We appreciate this is easier said than done considering our homes are full of pipes. Keep your eyes peeled for tell-tale signs like the pipe being very cold or starting to bulge or crack. You can also check if there’s a section of the pipe that’s colder than the rest — this should help you to identify if there’s a blockage of ice.

Another strategy is to inspect areas in your home which get less heat. Basements, attics, and unused rooms are all susceptible to frozen pipes. In some properties, the hot water tank is in the attic. Heat should rise from the rooms below; however, if there’s insulation under the tank but not around it, it won’t get the warmth it needs.

If you tested your taps, you’ll have found whether they’ve all stopped working or the problem lies with one of them. If none work, this suggests that the frozen pipe could be near the main water supply. If it’s just the bathroom tap that’s not playing ball, the frozen pipe may be the one that connects your sink to your main plumbing system.

If you suspect that the frozen pipe is located somewhere you can’t get to easily, we advise that you call a professional to thaw your pipes.

4. Thaw the pipe with hot water

Once you’ve found the culprit, it’s time to warm it up to thaw the ice inside. If, on the discovery of the frozen pipe, you’ve noticed its burst, don’t forget that you should call a plumber for assistance.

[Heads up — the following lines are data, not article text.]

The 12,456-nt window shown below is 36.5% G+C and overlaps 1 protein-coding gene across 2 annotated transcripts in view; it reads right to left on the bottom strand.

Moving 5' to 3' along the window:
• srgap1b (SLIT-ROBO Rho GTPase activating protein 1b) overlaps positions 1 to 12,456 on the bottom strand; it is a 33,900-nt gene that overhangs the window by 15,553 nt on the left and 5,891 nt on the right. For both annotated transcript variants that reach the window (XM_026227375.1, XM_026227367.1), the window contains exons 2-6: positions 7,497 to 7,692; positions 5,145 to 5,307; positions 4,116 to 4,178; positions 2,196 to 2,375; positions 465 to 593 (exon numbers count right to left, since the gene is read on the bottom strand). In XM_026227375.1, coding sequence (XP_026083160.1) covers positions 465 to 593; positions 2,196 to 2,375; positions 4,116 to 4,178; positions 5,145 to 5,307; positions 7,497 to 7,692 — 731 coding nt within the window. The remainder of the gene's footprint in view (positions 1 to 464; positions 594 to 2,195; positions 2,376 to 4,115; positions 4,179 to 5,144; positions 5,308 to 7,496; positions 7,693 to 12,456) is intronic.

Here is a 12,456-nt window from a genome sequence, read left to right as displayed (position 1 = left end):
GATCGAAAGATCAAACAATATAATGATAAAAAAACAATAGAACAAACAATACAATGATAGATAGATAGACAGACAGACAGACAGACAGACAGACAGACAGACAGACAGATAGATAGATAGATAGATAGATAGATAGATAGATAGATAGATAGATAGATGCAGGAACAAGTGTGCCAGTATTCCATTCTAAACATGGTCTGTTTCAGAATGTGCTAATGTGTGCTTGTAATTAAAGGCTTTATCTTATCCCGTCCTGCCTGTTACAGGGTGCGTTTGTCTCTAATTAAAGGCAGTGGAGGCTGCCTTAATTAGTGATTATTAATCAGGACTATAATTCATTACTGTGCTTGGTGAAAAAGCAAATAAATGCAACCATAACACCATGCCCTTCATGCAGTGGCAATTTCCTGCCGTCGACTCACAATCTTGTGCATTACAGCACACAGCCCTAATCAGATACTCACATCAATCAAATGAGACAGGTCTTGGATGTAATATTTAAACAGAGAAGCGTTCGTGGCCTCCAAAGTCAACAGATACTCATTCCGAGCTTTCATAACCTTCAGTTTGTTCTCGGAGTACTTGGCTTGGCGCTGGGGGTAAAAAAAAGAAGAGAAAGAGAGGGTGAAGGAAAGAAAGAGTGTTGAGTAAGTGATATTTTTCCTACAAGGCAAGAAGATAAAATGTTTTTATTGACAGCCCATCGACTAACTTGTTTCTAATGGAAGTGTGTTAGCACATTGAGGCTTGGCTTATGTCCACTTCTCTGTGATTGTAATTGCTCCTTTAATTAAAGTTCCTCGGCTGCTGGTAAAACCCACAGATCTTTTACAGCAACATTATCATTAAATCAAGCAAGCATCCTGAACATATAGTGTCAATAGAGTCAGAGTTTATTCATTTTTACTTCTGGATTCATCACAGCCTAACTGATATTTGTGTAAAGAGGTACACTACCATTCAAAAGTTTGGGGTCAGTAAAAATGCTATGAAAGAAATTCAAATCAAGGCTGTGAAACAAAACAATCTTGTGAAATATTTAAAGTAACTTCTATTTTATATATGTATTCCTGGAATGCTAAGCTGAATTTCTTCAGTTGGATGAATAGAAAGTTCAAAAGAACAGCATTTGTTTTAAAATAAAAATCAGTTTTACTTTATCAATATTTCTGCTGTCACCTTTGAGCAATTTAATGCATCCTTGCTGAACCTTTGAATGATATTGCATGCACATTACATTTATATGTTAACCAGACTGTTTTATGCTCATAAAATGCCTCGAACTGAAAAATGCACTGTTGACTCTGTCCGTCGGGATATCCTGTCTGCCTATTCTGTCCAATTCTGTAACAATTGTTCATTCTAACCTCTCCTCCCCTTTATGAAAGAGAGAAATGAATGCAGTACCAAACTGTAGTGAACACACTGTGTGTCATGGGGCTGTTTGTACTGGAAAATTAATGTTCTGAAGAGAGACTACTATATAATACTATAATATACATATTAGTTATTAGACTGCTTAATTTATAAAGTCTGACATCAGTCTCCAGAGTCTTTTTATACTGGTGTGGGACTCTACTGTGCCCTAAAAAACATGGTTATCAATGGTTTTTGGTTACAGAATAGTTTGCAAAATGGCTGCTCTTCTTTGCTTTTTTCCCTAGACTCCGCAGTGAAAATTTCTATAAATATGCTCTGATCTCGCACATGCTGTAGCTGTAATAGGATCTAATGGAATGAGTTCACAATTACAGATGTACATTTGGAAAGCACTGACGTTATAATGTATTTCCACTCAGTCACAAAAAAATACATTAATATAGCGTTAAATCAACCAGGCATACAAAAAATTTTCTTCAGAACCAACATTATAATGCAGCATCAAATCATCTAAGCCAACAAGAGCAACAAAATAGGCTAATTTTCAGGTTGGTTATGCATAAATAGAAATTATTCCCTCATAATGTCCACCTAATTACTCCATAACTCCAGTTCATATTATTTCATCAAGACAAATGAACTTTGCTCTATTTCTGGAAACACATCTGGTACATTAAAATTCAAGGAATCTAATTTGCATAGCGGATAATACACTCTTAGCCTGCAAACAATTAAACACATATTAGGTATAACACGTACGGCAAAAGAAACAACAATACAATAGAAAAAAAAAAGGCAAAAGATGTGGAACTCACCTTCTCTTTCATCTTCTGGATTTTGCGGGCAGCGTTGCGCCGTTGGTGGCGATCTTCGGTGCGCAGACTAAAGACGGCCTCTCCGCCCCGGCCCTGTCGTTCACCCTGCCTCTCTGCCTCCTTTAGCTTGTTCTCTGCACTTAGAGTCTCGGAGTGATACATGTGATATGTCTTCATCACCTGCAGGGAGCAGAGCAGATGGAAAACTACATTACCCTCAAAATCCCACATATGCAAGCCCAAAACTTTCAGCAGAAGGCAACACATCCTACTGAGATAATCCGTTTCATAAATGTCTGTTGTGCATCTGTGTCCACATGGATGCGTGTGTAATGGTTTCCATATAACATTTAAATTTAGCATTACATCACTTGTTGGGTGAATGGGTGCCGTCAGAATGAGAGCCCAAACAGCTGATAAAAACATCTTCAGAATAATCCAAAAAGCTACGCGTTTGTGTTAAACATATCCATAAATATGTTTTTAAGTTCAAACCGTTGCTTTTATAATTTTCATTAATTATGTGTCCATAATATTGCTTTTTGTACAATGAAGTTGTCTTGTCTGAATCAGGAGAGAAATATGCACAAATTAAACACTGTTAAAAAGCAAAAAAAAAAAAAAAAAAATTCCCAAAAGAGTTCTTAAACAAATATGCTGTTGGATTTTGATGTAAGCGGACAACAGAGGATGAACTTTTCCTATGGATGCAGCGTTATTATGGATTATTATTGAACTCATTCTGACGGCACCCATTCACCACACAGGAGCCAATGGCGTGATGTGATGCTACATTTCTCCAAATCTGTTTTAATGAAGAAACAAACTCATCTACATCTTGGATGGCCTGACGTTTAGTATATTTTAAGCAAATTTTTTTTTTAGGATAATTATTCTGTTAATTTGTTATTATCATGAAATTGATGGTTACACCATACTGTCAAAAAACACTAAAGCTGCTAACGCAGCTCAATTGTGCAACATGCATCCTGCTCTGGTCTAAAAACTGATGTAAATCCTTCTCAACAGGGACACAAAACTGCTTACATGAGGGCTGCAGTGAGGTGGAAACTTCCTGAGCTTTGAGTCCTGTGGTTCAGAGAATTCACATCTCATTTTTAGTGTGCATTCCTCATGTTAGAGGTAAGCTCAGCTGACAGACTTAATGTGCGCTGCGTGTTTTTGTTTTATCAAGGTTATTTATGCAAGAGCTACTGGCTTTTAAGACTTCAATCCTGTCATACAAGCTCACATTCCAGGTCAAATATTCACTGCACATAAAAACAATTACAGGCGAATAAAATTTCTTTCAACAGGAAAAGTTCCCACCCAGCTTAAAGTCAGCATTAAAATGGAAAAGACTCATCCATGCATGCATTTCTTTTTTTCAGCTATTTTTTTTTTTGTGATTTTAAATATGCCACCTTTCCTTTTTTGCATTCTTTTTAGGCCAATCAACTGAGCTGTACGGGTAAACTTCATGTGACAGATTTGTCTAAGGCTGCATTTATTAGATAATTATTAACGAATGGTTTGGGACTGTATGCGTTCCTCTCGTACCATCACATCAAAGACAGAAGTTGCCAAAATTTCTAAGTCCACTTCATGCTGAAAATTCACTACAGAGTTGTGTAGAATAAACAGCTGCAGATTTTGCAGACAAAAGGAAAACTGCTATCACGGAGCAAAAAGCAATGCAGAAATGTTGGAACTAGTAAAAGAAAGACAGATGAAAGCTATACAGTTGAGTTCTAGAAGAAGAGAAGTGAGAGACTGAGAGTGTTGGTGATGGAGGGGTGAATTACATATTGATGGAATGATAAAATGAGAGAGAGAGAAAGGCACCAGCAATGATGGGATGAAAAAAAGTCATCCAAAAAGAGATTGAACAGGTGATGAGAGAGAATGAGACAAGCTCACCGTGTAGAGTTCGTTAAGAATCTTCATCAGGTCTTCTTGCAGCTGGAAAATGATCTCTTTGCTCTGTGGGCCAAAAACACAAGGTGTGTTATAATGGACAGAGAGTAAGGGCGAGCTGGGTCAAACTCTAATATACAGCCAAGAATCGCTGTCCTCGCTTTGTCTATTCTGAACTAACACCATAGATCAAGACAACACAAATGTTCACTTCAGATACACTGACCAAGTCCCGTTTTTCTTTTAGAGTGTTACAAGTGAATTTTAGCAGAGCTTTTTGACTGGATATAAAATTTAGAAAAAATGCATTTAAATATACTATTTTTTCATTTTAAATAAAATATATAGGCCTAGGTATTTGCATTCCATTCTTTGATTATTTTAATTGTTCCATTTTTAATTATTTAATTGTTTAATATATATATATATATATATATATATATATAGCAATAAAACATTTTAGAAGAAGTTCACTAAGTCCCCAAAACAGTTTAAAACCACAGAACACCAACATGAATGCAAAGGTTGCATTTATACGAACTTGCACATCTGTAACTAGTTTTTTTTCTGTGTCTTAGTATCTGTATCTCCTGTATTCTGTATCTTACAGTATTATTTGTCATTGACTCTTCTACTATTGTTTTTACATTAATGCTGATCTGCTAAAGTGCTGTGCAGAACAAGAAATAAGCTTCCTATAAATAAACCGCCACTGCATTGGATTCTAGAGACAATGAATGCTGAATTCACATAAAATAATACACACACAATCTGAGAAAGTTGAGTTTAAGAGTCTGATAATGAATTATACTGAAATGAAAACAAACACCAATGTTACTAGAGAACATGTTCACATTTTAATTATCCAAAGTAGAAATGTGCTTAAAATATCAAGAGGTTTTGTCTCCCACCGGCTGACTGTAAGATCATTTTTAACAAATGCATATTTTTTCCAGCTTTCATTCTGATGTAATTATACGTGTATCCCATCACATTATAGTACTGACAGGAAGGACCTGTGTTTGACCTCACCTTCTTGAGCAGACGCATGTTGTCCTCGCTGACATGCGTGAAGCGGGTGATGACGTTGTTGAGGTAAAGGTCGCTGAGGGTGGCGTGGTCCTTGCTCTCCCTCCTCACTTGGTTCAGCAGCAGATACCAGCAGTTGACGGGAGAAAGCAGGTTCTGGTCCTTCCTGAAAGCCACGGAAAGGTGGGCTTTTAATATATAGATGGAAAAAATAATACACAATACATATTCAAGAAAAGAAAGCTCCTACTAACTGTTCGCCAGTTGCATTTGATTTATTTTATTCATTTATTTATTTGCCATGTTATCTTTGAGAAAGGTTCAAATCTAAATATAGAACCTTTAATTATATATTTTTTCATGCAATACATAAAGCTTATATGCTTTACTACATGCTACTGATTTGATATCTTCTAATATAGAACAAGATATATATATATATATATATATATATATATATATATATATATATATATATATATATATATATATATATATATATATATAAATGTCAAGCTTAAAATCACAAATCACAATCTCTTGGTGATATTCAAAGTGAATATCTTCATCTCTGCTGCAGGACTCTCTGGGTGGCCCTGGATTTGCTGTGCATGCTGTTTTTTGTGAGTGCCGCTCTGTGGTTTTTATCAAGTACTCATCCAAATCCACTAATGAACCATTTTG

Before kicking off the thawing process, turn the taps on so the frozen water can escape once it starts to melt. Next, lay some towels on the floor in case there are any cracks you haven’t spotted, and water begins to leak.

Once you’re set, start to thaw the frozen pipe slowly and carefully, using any of the following:

  • A towel or cloth soaked in hot water (the water should be hot, not boiling).
  • A hot water bottle.
  • A hairdryer — please note that you should never leave a hair dryer on and unattended. Always hold your hairdryer and keep it moving all over the pipe.

You should never use an electric heater or a blowtorch to unfreeze a pipe — these emit more heat than is necessary for the job and are dangerous to use.

5. Turn the water back on and check for signs of leaks

Once the pipe feels normal, run the tap to see if all that hard work has done the trick. Establish that there are no leaks, and the water is coming out of the tap as it should.

How to prevent your water pipes from freezing

You’ll be pleased to hear that there are a few things you can do to prepare your home for future spells of cold weather.

Insulate your pipes

You can purchase something called ‘lagging’, which is a type of foam tube that fits snugly around pipes. Just like a fluffy winter coat, it provides insulation and protection from the cold. The foam tubes are suitable for both plastic and metal pipes — if you don’t know what thickness and length to use, we recommend getting help from your local DIY store.